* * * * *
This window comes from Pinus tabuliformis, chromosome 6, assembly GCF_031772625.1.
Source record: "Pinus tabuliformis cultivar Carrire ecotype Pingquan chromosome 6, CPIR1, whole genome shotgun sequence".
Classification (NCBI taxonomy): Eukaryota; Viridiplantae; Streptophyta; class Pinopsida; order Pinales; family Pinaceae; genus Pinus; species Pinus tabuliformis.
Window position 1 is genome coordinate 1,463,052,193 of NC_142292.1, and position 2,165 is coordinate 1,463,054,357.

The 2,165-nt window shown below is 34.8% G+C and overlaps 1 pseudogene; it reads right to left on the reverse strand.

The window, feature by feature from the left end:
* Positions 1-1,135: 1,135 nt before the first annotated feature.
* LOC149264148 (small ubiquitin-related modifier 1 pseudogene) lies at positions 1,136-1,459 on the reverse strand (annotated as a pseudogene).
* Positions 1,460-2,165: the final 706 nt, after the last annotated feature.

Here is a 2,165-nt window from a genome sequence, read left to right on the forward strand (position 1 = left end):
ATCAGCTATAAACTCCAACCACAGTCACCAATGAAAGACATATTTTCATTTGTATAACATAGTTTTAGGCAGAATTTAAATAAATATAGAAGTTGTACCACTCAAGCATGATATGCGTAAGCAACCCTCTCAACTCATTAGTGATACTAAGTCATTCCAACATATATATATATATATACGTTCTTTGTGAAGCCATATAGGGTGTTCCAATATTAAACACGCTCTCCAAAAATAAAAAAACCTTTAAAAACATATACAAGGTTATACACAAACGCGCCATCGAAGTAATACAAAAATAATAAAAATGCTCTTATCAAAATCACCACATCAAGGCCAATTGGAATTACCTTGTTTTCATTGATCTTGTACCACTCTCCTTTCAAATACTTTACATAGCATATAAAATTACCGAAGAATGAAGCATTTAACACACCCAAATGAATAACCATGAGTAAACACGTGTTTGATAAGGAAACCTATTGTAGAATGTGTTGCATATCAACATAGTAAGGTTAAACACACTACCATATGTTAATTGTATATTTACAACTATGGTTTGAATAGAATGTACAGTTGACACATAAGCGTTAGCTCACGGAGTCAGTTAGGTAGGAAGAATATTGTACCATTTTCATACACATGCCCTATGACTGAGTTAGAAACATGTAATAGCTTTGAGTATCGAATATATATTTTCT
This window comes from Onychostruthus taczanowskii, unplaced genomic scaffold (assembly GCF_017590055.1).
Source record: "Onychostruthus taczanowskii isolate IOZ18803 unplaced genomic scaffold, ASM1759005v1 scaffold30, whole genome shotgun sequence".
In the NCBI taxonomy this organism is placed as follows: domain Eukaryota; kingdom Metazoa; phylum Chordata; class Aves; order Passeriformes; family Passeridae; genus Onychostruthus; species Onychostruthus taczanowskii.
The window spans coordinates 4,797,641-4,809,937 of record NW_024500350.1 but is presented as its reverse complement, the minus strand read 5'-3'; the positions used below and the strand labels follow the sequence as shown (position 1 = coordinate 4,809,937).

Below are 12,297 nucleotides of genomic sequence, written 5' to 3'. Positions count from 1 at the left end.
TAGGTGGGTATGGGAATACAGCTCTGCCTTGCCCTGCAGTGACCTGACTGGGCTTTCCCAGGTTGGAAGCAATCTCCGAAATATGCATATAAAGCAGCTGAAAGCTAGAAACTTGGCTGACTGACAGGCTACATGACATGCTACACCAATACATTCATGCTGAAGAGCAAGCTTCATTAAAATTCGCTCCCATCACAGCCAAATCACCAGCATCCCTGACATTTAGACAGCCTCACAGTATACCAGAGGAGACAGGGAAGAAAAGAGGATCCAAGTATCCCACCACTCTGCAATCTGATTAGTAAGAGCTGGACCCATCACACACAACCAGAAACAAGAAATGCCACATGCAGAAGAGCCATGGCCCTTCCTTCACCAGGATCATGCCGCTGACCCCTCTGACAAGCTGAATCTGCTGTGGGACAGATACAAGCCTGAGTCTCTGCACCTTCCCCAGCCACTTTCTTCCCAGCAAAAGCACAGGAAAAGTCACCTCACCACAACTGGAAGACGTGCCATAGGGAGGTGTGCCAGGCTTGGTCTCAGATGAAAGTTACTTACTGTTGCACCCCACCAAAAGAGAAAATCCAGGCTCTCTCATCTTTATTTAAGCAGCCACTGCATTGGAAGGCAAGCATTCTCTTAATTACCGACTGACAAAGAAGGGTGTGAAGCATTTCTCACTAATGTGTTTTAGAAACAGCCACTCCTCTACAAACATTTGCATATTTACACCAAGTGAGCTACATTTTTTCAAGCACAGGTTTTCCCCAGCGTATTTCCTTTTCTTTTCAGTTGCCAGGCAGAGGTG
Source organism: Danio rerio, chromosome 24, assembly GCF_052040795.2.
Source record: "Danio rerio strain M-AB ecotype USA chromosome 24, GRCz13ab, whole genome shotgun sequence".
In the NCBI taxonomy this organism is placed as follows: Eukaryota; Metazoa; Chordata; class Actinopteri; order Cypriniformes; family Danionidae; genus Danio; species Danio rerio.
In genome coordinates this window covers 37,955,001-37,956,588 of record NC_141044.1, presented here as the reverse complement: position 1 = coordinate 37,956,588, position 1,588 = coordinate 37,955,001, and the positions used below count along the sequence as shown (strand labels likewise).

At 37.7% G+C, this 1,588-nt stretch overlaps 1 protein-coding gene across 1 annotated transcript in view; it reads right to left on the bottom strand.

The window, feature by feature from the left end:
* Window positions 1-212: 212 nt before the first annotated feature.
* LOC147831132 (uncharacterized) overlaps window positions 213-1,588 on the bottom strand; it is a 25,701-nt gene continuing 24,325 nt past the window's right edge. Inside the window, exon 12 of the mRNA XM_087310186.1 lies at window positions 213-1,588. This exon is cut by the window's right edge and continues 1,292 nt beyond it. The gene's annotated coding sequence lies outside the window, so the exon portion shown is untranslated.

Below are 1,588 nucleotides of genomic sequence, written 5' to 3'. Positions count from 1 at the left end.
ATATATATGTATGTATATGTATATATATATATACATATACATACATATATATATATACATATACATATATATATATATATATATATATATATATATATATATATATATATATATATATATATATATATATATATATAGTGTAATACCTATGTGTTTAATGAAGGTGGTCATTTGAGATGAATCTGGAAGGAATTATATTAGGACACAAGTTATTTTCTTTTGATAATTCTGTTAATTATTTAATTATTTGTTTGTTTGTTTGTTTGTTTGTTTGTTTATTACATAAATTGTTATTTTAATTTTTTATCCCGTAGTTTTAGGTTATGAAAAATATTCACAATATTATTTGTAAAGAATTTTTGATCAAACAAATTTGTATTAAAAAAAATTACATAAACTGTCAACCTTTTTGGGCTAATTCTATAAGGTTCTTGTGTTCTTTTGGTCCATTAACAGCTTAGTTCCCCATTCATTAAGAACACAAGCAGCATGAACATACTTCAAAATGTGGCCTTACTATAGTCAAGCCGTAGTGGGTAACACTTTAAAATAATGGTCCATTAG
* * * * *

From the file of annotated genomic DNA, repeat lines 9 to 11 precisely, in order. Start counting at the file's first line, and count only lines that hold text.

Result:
* Positions 1,460-2,165: the final 706 nt, after the last annotated feature.

Here is a 2,165-nt window from a genome sequence, read left to right on the forward strand (position 1 = left end):
ATCAGCTATAAACTCCAACCACAGTCACCAATGAAAGACATATTTTCATTTGTATAACATAGTTTTAGGCAGAATTTAAATAAATATAGAAGTTGTACCACTCAAGCATGATATGCGTAAGCAACCCTCTCAACTCATTAGTGATACTAAGTCATTCCAACATATATATATATATATACGTTCTTTGTGAAGCCATATAGGGTGTTCCAATATTAAACACGCTCTCCAAAAATAAAAAAACCTTTAAAAACATATACAAGGTTATACACAAACGCGCCATCGAAGTAATACAAAAATAATAAAAATGCTCTTATCAAAATCACCACATCAAGGCCAATTGGAATTACCTTGTTTTCATTGATCTTGTACCACTCTCCTTTCAAATACTTTACATAGCATATAAAATTACCGAAGAATGAAGCATTTAACACACCCAAATGAATAACCATGAGTAAACACGTGTTTGATAAGGAAACCTATTGTAGAATGTGTTGCATATCAACATAGTAAGGTTAAACACACTACCATATGTTAATTGTATATTTACAACTATGGTTTGAATAGAATGTACAGTTGACACATAAGCGTTAGCTCACGGAGTCAGTTAGGTAGGAAGAATATTGTACCATTTTCATACACATGCCCTATGACTGAGTTAGAAACATGTAATAGCTTTGAGTATCGAATATATATTTTCT